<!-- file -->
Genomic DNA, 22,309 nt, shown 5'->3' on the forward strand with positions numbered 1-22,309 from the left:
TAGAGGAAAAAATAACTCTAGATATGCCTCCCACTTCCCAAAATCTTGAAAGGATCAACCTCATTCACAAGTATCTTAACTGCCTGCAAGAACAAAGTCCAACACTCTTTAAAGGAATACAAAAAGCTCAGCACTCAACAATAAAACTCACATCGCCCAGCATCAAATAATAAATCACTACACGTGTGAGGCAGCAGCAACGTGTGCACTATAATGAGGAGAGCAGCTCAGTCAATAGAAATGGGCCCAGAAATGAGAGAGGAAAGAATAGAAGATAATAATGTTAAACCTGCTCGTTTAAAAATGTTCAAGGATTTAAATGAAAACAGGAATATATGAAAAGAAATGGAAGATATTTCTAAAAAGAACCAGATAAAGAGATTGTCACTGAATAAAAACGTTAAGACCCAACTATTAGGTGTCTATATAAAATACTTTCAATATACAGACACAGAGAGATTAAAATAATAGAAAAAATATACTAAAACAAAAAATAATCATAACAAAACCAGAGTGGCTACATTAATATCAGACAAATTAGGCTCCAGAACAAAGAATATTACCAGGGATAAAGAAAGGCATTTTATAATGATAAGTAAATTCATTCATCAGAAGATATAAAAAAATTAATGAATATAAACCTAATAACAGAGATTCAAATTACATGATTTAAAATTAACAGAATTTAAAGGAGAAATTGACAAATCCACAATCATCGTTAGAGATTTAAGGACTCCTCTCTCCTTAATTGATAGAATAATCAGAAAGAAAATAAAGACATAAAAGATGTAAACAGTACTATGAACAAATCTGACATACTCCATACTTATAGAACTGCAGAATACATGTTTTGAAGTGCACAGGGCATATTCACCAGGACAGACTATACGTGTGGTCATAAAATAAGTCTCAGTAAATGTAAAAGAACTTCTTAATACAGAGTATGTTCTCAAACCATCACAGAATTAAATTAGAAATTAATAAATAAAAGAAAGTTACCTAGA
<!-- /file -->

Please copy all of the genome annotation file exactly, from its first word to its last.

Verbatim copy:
Genomic DNA, 22,309 nt, shown 5'->3' on the forward strand with positions numbered 1-22,309 from the left:
TAGAGGAAAAAATAACTCTAGATATGCCTCCCACTTCCCAAAATCTTGAAAGGATCAACCTCATTCACAAGTATCTTAACTGCCTGCAAGAACAAAGTCCAACACTCTTTAAAGGAATACAAAAAGCTCAGCACTCAACAATAAAACTCACATCGCCCAGCATCAAATAATAAATCACTACACGTGTGAGGCAGCAGCAACGTGTGCACTATAATGAGGAGAGCAGCTCAGTCAATAGAAATGGGCCCAGAAATGAGAGAGGAAAGAATAGAAGATAATAATGTTAAACCTGCTCGTTTAAAAATGTTCAAGGATTTAAATGAAAACAGGAATATATGAAAAGAAATGGAAGATATTTCTAAAAAGAACCAGATAAAGAGATTGTCACTGAATAAAAACGTTAAGACCCAACTATTAGGTGTCTATATAAAATACTTTCAATATACAGACACAGAGAGATTAAAATAATAGAAAAAATATACTAAAACAAAAAATAATCATAACAAAACCAGAGTGGCTACATTAATATCAGACAAATTAGGCTCCAGAACAAAGAATATTACCAGGGATAAAGAAAGGCATTTTATAATGATAAGTAAATTCATTCATCAGAAGATATAAAAAAATTAATGAATATAAACCTAATAACAGAGATTCAAATTACATGATTTAAAATTAACAGAATTTAAAGGAGAAATTGACAAATCCACAATCATCGTTAGAGATTTAAGGACTCCTCTCTCCTTAATTGATAGAATAATCAGAAAGAAAATAAAGACATAAAAGATGTAAACAGTACTATGAACAAATCTGACATACTCCATACTTATAGAACTGCAGAATACATGTTTTGAAGTGCACAGGGCATATTCACCAGGACAGACTATACGTGTGGTCATAAAATAAGTCTCAGTAAATGTAAAAGAACTTCTTAATACAGAGTATGTTCTCAAACCATCACAGAATTAAATTAGAAATTAATAAATAAAAGAAAGTTACCTAGA